8 August 2016 - 13:17

Esports and Virtual Reality

Can VR become a viable option for esports in the future and how can VR be used to enhance the experience of the game?

Virtual reality, for the time being, is becoming a phenomenon. With the overall investments from game companies going into this new medium, the topic has been swirling for some time now if any esport game can rise up to the heights of its competitors, but I want to also implore you to consider a different approach than just the game itself.

Imagine if you could, the possibility that virtual reality offers for you, the audience. Imagine placing on the helmet and being a part of the audience without a need to be in the crowd, able to see and experience all that is going on around you. Imagine being able to see what the player sees, watching what each pro is looking at and what he is doing. This is the same for the game itself; imagine if you placed on your VR helmet and you could be able to cycle between different players, like in Overwatch of Counter Strike, switching between the action so you can watch what you wanted to watch.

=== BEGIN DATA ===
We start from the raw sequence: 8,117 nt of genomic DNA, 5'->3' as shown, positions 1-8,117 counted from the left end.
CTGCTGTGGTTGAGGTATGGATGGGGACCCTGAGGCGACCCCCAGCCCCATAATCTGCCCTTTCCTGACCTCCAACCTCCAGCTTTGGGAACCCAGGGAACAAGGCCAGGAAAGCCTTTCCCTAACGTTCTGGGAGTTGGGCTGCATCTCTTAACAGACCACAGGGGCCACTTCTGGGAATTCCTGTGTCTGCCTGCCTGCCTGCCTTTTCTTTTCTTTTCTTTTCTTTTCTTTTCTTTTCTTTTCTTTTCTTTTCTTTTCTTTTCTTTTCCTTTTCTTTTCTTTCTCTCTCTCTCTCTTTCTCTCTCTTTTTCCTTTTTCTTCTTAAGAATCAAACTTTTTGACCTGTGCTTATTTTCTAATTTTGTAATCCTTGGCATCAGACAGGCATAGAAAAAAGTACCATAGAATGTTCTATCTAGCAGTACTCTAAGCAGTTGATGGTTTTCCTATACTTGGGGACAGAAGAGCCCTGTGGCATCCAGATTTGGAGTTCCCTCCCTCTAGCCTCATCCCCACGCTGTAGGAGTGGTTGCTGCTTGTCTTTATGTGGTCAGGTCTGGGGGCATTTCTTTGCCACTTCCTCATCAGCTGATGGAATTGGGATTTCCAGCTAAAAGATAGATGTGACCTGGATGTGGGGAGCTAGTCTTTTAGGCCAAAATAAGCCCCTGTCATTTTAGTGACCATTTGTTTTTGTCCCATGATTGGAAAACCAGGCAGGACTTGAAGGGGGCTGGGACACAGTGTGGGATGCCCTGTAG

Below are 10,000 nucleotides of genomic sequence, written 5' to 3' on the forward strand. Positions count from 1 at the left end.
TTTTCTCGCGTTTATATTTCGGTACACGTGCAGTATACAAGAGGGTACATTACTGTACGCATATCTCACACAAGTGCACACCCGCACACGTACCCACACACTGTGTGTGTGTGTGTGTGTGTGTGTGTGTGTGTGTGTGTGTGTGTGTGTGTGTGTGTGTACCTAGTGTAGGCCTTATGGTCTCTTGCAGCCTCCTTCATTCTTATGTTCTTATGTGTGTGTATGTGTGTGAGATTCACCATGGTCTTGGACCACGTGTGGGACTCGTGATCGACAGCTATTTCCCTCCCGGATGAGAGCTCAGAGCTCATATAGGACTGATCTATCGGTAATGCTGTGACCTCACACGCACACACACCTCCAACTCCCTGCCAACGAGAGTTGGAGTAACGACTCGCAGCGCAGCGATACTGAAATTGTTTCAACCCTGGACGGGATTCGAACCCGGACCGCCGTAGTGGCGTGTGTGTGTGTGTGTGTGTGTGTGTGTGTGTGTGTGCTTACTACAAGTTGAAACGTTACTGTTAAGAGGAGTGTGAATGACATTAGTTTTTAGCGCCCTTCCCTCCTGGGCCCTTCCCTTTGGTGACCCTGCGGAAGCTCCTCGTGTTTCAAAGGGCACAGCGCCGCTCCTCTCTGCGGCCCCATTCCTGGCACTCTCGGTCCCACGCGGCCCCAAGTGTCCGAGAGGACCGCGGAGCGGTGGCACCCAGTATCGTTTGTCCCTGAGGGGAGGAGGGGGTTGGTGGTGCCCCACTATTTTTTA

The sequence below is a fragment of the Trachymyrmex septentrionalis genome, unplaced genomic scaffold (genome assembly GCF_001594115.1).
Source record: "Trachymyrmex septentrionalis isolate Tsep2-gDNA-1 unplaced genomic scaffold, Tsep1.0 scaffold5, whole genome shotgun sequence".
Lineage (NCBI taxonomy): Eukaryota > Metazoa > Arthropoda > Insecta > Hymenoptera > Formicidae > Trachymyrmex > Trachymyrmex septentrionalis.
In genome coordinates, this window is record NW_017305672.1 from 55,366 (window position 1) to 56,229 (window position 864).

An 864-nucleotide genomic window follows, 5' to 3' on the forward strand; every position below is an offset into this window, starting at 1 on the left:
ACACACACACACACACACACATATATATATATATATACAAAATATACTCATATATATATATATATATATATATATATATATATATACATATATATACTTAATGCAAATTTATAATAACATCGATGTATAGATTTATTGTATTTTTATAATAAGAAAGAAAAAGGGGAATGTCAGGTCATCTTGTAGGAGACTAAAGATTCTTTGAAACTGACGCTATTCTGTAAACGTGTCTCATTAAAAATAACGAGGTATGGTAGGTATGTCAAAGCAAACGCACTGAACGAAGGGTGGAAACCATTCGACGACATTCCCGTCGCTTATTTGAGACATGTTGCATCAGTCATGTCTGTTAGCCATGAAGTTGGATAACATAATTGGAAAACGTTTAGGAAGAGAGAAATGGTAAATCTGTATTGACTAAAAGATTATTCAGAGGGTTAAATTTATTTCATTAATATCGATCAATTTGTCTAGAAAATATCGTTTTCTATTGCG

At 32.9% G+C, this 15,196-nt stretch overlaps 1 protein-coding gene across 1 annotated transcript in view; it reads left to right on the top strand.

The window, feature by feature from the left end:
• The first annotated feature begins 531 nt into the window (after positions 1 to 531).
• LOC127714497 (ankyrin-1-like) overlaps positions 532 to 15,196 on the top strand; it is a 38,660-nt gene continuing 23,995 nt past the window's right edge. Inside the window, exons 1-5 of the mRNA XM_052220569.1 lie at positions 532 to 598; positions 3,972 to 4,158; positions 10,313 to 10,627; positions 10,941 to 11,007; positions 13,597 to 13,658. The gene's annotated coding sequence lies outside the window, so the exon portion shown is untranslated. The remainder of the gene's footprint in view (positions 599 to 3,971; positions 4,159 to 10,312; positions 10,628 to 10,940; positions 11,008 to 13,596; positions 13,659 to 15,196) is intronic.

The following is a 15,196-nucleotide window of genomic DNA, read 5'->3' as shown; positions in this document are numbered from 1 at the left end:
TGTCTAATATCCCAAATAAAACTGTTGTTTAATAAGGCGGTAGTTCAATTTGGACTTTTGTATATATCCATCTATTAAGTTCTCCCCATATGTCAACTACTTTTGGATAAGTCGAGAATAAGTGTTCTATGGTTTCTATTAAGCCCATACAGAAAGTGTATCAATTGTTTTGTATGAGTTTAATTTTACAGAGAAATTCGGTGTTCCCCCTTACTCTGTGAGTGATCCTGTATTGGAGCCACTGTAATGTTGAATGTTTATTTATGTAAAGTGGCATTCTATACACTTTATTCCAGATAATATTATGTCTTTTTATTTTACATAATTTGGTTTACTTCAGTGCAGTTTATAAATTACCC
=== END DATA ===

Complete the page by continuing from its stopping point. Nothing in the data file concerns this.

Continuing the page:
However, not everyone can afford VR, the main practice of making it a stable gaming ethos is in its cost. The headsets require a powerful PC alone to run it nd when you consider what would be needed after every little detail is polished, at the current time of writing it will cost well over $1000 to get a full set-up in order to run the process smoothly. (Note, I am not including PS4 and PS VR in this equation as I believe it is an entirely separate thing in itself and should be talked about as an entirely separate article.)

Then the big one, which device to use? Just like with games right now, certain games are getting exclusivity to a certain virtual reality helmet, so we can presume that in the future, maybe esports games or streaming software may also follow suit. The normal everyday person cannot afford to get every headset that comes out, may it be Oculus, Vive or PS VR. So how esports as a whole can come to justify an exclusivity deal may it be for its game or its streams, it is a daunting prospect to look ahead too. 

When we consider VR in esports, we shouldn't just follow the norm and consider it for gaming alone, we should look at what it can offer as a platform for entertainment. Sure, games will be made with VR in mind, No Mans Sky is an example of such a game that people are craving to have VR support, but we should become more open minded with its personal and practical use for the scene as a whole.

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